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Summary of Intentions

enter image description here enter image description here

I need to make a rigged cloth simulation with rings that follow the surface of the cloth. The rig allows me to separate the cloth into strips, and stitch them together at the time of simulation.

(I will eventually need to "fasten" the rings to the surface of the cloth with rope loops. For now, I just want a working method for the rings, as it will likely translate forward to the rope loops. Bonus points for solving both problems.)

The Issue

enter image description here enter image description here

The issue arises when I try to use the Rig.

First, to meet my purposes, I used a Surface Deform modifier. (to deform my rings to the surface of the cloth.) The rings are directly above a topologically flat portion of mesh. This ensures that the rings will remain rigid after the Surface Deform modifier.

However, When I move any bone within the Cloth Rig, it moves the vertices of the cloth mesh along with it.

The Surface Deform modifier does not like this, as it leads to losing track of its vertex associations.

As soon as a bone moves any vertex, the Surface Deform Modifier causes the ring-mesh to explode into an unseemly mess.

Attempts Made:

I have already attempted a Rigid-Body-Cloth simulation. This is extremely difficult in Blender's current physics system, and proves to be next to useless - However, if anyone has a working method, I would be very excited to see it.

I have already attempted to falsify a Rigid-Body-Cloth simulation using only cloth. This also proved to be next to useless, as simulating metal with cloth simulation is extremely painful, and doing so in tandem with cloth, as of my discovery, is not currently an option. (Let me know if you find otherwise! But please use it to resolve my issue :)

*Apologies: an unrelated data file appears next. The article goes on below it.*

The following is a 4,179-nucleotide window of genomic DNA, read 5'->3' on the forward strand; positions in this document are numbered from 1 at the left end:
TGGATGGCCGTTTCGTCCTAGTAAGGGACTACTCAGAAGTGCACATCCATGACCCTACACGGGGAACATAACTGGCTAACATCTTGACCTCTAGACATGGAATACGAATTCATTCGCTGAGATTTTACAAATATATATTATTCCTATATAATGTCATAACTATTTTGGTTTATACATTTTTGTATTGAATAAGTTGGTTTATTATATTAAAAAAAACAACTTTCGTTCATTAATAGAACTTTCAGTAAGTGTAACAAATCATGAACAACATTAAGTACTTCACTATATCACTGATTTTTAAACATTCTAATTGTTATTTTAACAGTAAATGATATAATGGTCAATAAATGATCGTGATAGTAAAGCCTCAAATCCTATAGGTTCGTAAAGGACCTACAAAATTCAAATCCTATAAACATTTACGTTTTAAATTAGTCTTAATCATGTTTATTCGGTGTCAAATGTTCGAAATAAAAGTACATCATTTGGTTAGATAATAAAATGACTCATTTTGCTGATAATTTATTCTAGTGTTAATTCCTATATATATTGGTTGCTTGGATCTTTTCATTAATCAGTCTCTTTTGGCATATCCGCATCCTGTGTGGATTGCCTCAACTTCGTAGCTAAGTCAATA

I have already attempted object instancing on vertices via Geometry Nodes. This was promising, but the rings flipped wildly around bent cloth normals, and intersected with the cloth mesh. I have not tried instancing on faces, via Geometry Nodes. I attempted to mask faces via subdivide, but was not successful. (Callout to all you Geo-Node-Lers.)

What should I do? Are there any methods to achieve what I am hoping to accomplish? I will provide the .blend file below. (The rig is simple to use. The red bone at the end is the only bone you should move. It will only allow movement on the X axis. Let me know if you have any questions.) enter image description here

I will be in touch! Thank you.

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    $\begingroup$ Interesting. I have the same problem, but thought it's due to mesh irregularities (which I cannot avoid). In my case the deformed object already "exploded" if I only switched the SurfaceDeform modifier off and back on after binding. I now created a (quite big) geometry node group which uses a static and a dynamic target mesh (same topo) and moves the deform object's vertices accordingly. So far this works quite nice. If you are still interested I can write an real answer explaining my approach in more detail. $\endgroup$
    – Patter
    Apr 19, 2023 at 18:26
  • $\begingroup$ @Patter , If it isn't too much trouble, I would be very interested! Blender's simulation system is still very clunky, and so fixes for "simple" issues like this one can be game changers. I would NOT be the only one thanking you :) Just make sure to name it something catchy, so your crazy work receives its due notice! $\endgroup$ May 16, 2023 at 2:42

1 Answer 1

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Ok here we go...

Little disclaimer: I did not try to apply this to your exact problem, but it solved my problem. My problem was that the Surface Deform modifier was not usable. The deformed object just "exploded", sometimes even if I just switched the modifier off and back on directly after binding. Even if not, it completely destroyed the object just later while my cloth simulation was running.

Instead of binding to a target object at t=1, I use two versions of my target object: one which is static (not affected by the simulation) and a dynamic one which has a cloth simulation (usually not even a second "real" object with its own geometry is needed, because it can be created by storing the orig. positions of the target object with the simulation in a field and using Geometry Nodes to create the static version then "on the fly").